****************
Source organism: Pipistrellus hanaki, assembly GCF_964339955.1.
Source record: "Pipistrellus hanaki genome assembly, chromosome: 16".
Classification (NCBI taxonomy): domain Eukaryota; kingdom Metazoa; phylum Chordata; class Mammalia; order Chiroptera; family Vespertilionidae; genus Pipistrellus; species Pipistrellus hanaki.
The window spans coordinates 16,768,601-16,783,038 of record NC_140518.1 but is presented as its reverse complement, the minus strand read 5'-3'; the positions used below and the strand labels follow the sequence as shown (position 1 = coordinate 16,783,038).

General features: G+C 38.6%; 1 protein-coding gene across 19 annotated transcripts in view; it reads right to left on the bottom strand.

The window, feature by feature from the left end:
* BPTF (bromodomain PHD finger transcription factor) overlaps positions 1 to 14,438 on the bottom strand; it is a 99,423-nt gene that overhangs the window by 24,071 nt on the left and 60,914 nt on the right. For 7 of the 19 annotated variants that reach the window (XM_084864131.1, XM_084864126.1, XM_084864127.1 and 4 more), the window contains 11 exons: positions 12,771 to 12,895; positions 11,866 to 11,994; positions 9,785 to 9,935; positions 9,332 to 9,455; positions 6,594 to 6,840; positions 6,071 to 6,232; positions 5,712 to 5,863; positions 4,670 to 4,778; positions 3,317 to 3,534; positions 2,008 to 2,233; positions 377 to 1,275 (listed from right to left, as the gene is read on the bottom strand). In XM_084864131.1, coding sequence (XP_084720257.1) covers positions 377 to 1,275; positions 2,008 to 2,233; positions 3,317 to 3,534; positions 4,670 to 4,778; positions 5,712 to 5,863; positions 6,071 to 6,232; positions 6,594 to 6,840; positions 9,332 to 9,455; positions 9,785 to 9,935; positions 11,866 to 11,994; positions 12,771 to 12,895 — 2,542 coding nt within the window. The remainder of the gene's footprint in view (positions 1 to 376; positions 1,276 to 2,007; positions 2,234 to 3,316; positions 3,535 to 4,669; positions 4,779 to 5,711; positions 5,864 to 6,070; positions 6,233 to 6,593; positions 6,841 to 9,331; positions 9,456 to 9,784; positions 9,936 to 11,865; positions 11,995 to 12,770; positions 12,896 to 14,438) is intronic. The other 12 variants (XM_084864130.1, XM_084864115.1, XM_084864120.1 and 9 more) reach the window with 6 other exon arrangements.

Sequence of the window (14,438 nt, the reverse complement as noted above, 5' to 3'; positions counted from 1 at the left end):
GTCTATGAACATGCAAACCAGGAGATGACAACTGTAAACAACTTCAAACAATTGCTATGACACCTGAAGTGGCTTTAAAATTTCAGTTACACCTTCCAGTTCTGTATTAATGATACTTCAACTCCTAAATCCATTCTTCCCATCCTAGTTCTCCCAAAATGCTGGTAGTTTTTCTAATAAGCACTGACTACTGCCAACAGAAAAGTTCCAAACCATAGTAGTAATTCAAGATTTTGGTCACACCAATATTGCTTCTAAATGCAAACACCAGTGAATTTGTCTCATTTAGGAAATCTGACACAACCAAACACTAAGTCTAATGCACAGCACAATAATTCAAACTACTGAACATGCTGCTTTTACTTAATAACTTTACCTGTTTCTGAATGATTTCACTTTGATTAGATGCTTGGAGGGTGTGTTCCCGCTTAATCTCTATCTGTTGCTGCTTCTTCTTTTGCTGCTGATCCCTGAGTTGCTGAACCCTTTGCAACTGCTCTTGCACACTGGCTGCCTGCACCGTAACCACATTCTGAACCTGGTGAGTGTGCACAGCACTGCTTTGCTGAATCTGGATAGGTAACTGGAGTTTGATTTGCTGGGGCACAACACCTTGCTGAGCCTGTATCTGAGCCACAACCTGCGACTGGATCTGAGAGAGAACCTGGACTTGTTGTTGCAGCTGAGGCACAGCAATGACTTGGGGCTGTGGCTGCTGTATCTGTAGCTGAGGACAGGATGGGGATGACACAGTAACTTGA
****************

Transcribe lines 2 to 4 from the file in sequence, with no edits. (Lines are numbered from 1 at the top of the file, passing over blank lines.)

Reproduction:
Source record: "Pipistrellus hanaki genome assembly, chromosome: 16".
Classification (NCBI taxonomy): domain Eukaryota; kingdom Metazoa; phylum Chordata; class Mammalia; order Chiroptera; family Vespertilionidae; genus Pipistrellus; species Pipistrellus hanaki.
The window spans coordinates 16,768,601-16,783,038 of record NC_140518.1 but is presented as its reverse complement, the minus strand read 5'-3'; the positions used below and the strand labels follow the sequence as shown (position 1 = coordinate 16,783,038).